Clearing the Confusion on CBD
Cannabidiol (CBD) has gained a strong presence in the nutritional industry, and most likely in your email box, various news feeds, your patient's interest, and possibly their treatment regimen, leaving practitioners looking for clarity.
The 2018 United States Farm bill, which under the direction of the USDA, legalized industrial hemp that has a tetrahydrocannabinol (THC, the psychoactive component of marijuana) concentration of no more than 0.3%, and was removed from schedule I of the Controlled Substances Act (Hudek, 2018; Brightfield Group, 2019).
The USDA has handed medicinal and recreational usage of hemp over to the FDA, where there is a regulatory landscape of significant confusion for the public, suppliers, practitioners, retailers and state regulators as the FDA has yet to decide on an official classification and enforcement policy (Fletcher, 2019).
FDA enforcement to date has been limited to targeting manufacturers of CBD-containing products promoting the most egregious of health claims, the agency has no official enforcement discretion policy at the present time.
What’s the Difference between Hemp, Marijuana, CBD, and THC?
Both Hemp and Marijuana are part of the cannabis family. CBD and THC are the two most abundant cannabinoids of over 100 found in cannabis. Where THC is the psychoactive component, and CBD is the non-psychoactive (Pertwee, 2002).
CBD, THC, as well as other phytocannabinoids and cannabis constituents, work within, and even beyond the endocannabinoid system. Where CBD from hemp is required to have 0.3% THC or less, this will not elicit a psychoactive effect, although could still test positive on a drug test (Pacher, Batkai & Kunos, 2006).
The endocannabinoid system (ECS) is a master regulator of all biological systems in maintaining homeostasis. The ECS is comprised of cannabinoid receptors (CB1 and CB2), endogenous cannabinoids (anandamide and 2-AG), and enzymes (MAGL and FAAH) which are responsible for the synthesis and degradation of the endocannabinoids (Zou, & Kumar, 2018).
CB1 receptors are found throughout the body, while most abundantly throughout the CNS; involved in the movement, coordination, emotion, perception of pain, memory, cognition, and endocrine function (Pertwee, 2002). CB2 receptors are also found throughout the body, although most abundantly in the periphery influencing immunity, inflammation, gut health, and pain.
CBD has a little direct effect on CB1 and CB2 receptors. CBD indirectly influences CB1 and CB2 receptors by increasing levels of the body’s own endocannabinoids, anandamide, and 2-AG, by inhibiting their degradation via modulating the FAAH and MAGL enzymes. As a result, more anandamide and 2-AG are available to activate cannabinoid receptors (Zou, & Kumar, 2018).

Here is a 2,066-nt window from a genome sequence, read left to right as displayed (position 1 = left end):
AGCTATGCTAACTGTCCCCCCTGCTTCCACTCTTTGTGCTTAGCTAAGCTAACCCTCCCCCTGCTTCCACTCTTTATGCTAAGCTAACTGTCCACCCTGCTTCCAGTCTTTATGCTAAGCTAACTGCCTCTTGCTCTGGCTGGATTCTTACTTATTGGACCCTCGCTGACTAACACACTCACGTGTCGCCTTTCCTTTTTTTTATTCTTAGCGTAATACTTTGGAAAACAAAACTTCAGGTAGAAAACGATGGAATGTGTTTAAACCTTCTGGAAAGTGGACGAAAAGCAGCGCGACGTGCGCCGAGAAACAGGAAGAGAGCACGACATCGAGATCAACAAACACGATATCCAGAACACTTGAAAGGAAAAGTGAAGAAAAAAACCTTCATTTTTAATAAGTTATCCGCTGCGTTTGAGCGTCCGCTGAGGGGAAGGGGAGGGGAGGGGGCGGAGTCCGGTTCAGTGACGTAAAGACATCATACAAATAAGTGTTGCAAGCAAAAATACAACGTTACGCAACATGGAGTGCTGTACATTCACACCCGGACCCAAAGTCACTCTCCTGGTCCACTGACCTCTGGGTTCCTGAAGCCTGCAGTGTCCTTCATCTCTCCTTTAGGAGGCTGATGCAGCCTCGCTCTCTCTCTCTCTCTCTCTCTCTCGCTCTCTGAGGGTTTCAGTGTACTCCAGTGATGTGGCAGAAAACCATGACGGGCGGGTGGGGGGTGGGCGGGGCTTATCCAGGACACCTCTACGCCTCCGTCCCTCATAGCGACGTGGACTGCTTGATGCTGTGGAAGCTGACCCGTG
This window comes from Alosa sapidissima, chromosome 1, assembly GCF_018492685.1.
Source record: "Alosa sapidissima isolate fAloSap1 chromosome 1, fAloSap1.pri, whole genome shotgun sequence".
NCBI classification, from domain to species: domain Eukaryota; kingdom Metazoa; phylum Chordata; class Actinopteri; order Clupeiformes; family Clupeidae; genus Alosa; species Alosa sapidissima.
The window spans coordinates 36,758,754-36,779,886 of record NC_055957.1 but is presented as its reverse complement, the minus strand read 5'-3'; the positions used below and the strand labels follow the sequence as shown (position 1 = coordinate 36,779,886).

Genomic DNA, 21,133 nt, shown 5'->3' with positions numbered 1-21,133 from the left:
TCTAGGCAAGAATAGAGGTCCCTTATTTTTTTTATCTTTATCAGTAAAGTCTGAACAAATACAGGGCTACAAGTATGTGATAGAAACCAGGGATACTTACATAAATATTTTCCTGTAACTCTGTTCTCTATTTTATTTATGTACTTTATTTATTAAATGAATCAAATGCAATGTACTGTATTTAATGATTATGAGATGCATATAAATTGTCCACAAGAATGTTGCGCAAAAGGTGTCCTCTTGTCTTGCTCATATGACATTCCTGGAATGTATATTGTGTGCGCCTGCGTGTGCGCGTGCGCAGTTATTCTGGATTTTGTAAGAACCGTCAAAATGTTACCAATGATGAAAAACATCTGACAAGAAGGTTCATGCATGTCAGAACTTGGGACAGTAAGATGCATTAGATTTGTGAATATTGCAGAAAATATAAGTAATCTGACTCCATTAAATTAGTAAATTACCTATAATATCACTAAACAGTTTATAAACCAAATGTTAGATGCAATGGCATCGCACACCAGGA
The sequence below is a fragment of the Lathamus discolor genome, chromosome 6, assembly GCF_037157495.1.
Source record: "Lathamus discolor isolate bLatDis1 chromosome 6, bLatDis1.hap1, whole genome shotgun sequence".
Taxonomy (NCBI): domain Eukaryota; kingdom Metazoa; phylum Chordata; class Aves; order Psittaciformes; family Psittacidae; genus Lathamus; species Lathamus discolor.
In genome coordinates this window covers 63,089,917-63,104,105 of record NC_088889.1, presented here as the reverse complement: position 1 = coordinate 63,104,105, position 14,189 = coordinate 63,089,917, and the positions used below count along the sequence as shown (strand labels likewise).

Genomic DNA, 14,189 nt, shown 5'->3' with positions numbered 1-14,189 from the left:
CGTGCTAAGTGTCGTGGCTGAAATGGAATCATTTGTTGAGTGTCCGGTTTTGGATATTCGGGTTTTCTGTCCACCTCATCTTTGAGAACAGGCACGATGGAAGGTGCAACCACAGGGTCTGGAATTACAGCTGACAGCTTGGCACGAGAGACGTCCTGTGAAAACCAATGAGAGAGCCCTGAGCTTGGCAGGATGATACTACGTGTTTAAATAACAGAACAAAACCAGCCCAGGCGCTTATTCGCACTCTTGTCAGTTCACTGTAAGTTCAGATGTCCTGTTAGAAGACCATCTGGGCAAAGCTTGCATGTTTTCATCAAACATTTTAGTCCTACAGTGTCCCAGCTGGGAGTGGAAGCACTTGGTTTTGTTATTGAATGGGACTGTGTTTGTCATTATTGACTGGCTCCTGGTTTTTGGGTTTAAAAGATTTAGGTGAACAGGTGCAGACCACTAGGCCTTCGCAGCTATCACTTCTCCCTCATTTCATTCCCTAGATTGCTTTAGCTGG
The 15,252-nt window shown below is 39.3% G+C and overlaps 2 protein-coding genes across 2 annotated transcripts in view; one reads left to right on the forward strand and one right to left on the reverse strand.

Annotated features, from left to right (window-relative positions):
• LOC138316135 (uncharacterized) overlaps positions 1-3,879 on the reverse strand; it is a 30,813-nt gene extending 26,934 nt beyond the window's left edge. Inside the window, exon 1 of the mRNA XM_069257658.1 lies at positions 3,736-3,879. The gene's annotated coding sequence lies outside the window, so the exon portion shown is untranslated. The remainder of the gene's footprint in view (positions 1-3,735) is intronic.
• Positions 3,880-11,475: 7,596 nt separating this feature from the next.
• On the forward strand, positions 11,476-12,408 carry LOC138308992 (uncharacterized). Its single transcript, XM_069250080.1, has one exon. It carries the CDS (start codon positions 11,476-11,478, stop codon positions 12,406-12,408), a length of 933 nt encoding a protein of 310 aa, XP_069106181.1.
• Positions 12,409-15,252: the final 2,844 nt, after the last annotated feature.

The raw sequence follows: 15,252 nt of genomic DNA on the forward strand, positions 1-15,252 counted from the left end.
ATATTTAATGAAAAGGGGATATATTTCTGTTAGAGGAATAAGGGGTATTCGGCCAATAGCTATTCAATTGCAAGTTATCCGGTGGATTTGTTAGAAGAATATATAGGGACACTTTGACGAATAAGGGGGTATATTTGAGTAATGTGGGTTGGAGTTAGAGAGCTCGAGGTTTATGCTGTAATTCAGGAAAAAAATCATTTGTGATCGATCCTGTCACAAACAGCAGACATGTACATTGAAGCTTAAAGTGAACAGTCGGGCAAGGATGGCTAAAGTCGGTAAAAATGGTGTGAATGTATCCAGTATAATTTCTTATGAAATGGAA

The endocannabinoid system has proven to be a profound regulatory system for one’s health, with far-reaching effects. CBD has shown to be a major player in supporting the endocannabinoid system and thus can play a key role in supporting people’s health for numerous reasons (Pacher, Batkai & Kunos, 2006).
Continued research and discovery about the endocannabinoid system as well as phytocannabinoids and other constituents will most likely continue to make a strong impact on the health care industry. Until the FDA sets regulatory grounds, the legal gray area leaves many questions on where the industry can go. And while even in regulatory limbo, depending on the source, the CBD market is expected to grow to approximately 20 to 22 billion dollars by 2022-2024.
As far as products are concerned, quality, transparency, and efficacy will lead the industry.
A health care practitioner knowledgeable in the field of cannabis will become an increasingly sought resource, with the ability to provide the needed direction and information to patience in attaining their health goals. Find more information on Alternative Medicine in RN.com's continuing education courses.
ABrightfield Group. (2019) Hemp-derived CBD market to reach $22 billion by 2022. Brightfield Group.
Fletcher, L. (2019). The risk of contaminants and false labeling in the exploding CBD industry. WJLA.
Hudek, J. (2018). The farm bill, hemp legalization and the status of CBD: An explainer. Brookings.
Pacher, P., Batkai, S., Kunos, G. (2006). The endocannabinoid system as an emerging target of pharmacotherapy. Pharmacological Reviews. 58 (3) 389-462.
Pertwee, R., (2002) Pharmacology of cannabinoid CB1 and CB2 receptors. Science Direct.
Zou, S., Kumar, U.. (2018) Cannabinoid receptors and the endocannabinoid system: Signaling and function in the central nervous system. International Journal of Molecular Sciences. 19(3), 833.